Can The Tech World Beget A Less Bad Form Of Government?

“Two wolves and a sheep voting on what to have for dinner.” “The terrible tyranny of the majority.” “The worst form of government, except for all the others.” A lot has been said about the ills of democracy, but as the last quote (commonly attributed to Winston Churchill) suggests, we are yet to come up with anything better.

But in light of myriad recent events, including Detroit’s filing for bankruptcy yesterday, I figured it was worth tinkering with a little thought experiment. What would happen if a group of people formed a new nation, not a nation under God, but a wikination driven by its own community? Where each person represents him- or herself rather than voting for a representative? What would it look like? How would it be gamed? Could it, in fact, work? And would it be any better than what we’ve got?



Answering these questions fully would require a much longer thought experiment by someone a fair bit smarter than myself, but it’s certainly a discussion worth engaging in. Surely I’m not the only one who looks around the Internet and thinks there are some principles that could be extrapolated to politics with positive effect?

Take, for example, the idea of failing fast -- certainly not exclusive to the Internet but wildly common among tech startups. This phrase doesn’t actually mean what it sounds like, in the sense of doing the “wrong” thing. It calls instead for a reframing of the concept of failure, in light of the fact that we are all dealing with imperfect and incomplete information. Therefore, it is impossible for us to make perfect, complete decisions. In the political arena, failing fast calls for a shift from, “This is the perfect decision, and if I change my mind it means I’m a flip-flopper,” to “This is the best decision I can make with the information I have, and if new information comes in I will be wise enough to update my position accordingly.” Imagine if our politicians were rewarded for admitting they have learned something new, rather than punished for not having known it in the first place?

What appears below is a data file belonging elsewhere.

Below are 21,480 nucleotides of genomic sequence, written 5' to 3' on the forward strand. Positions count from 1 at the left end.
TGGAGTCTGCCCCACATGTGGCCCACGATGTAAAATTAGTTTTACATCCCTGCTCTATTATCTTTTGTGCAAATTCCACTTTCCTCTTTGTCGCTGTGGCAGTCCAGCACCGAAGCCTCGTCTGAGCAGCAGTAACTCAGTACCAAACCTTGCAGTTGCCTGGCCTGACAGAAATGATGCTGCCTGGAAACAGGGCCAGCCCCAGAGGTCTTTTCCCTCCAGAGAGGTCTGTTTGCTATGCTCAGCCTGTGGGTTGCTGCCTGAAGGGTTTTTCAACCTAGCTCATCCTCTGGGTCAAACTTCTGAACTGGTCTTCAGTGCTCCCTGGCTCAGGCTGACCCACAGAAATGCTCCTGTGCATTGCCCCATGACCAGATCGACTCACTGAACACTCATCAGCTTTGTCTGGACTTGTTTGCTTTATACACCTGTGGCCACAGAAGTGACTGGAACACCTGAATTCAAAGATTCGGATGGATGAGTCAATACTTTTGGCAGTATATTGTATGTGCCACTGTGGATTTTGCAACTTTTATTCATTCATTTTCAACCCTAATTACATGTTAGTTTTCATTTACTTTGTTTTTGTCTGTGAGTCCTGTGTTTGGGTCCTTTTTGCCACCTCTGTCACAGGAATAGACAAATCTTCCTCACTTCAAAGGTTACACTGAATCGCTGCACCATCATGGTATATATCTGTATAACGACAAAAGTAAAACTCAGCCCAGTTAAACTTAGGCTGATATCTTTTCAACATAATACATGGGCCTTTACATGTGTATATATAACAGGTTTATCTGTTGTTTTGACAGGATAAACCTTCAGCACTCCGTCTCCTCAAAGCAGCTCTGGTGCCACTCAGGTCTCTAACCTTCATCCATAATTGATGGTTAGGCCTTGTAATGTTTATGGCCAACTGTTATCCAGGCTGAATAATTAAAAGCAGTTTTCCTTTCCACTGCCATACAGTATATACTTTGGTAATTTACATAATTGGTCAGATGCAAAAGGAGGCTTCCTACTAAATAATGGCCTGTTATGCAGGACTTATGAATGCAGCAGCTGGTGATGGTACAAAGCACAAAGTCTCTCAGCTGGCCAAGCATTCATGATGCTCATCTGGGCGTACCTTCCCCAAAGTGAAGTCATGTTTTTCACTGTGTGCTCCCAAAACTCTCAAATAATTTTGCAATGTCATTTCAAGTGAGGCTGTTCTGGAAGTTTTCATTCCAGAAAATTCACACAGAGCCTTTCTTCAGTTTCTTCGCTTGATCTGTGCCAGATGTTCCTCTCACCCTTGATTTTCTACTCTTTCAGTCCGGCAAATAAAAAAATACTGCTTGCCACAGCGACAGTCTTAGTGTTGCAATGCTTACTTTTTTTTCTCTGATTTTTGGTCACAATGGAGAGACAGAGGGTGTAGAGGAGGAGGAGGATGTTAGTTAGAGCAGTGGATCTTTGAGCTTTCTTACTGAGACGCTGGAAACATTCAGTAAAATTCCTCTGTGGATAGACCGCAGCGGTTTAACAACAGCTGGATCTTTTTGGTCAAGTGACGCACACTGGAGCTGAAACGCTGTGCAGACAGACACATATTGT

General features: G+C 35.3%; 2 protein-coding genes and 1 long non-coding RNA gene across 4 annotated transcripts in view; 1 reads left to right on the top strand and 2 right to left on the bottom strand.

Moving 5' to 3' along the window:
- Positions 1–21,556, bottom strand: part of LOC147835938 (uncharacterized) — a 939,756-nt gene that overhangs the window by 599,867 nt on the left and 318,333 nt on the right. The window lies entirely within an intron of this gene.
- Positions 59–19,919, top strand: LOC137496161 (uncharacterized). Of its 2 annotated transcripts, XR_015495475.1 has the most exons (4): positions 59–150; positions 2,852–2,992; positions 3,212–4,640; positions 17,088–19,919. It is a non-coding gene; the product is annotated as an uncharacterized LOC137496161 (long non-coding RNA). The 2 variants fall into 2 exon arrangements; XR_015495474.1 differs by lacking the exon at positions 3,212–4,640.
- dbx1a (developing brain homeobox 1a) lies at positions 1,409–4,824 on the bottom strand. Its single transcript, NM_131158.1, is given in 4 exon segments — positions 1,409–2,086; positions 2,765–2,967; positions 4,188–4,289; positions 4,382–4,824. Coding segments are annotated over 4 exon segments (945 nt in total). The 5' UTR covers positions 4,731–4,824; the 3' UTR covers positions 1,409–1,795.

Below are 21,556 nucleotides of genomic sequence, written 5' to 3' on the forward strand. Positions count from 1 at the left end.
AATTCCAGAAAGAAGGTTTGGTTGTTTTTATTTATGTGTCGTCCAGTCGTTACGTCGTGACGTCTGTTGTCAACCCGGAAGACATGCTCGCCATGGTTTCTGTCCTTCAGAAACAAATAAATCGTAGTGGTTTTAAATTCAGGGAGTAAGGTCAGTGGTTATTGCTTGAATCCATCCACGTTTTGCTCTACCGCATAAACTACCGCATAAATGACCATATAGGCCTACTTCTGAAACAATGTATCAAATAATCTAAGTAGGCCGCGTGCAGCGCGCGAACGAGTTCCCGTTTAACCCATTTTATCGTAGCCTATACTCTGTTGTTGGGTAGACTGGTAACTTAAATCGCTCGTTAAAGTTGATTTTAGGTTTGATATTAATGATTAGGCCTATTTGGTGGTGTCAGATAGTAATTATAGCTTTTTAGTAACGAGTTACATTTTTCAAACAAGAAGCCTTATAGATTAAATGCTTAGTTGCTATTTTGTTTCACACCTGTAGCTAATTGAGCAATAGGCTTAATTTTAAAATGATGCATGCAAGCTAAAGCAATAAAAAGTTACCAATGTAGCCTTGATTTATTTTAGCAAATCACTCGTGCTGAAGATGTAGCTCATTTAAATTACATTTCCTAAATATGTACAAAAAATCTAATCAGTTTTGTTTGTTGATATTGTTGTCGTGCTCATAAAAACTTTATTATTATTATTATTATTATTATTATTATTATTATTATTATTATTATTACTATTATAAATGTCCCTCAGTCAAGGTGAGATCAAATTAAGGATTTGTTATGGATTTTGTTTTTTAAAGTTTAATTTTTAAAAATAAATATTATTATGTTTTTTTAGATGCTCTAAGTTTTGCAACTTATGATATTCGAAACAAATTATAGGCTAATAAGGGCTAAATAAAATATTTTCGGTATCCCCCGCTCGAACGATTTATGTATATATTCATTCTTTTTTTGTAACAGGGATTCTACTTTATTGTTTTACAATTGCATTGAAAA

Or take the Wikipedia example, of what happens when a community cares deeply about its environment and is empowered to take care of business on its own. In 2006, Aaron Swartz -- who took his own life earlier this year in the face of monstrously unjust treatment by our democratically elected government -- described the website as follows: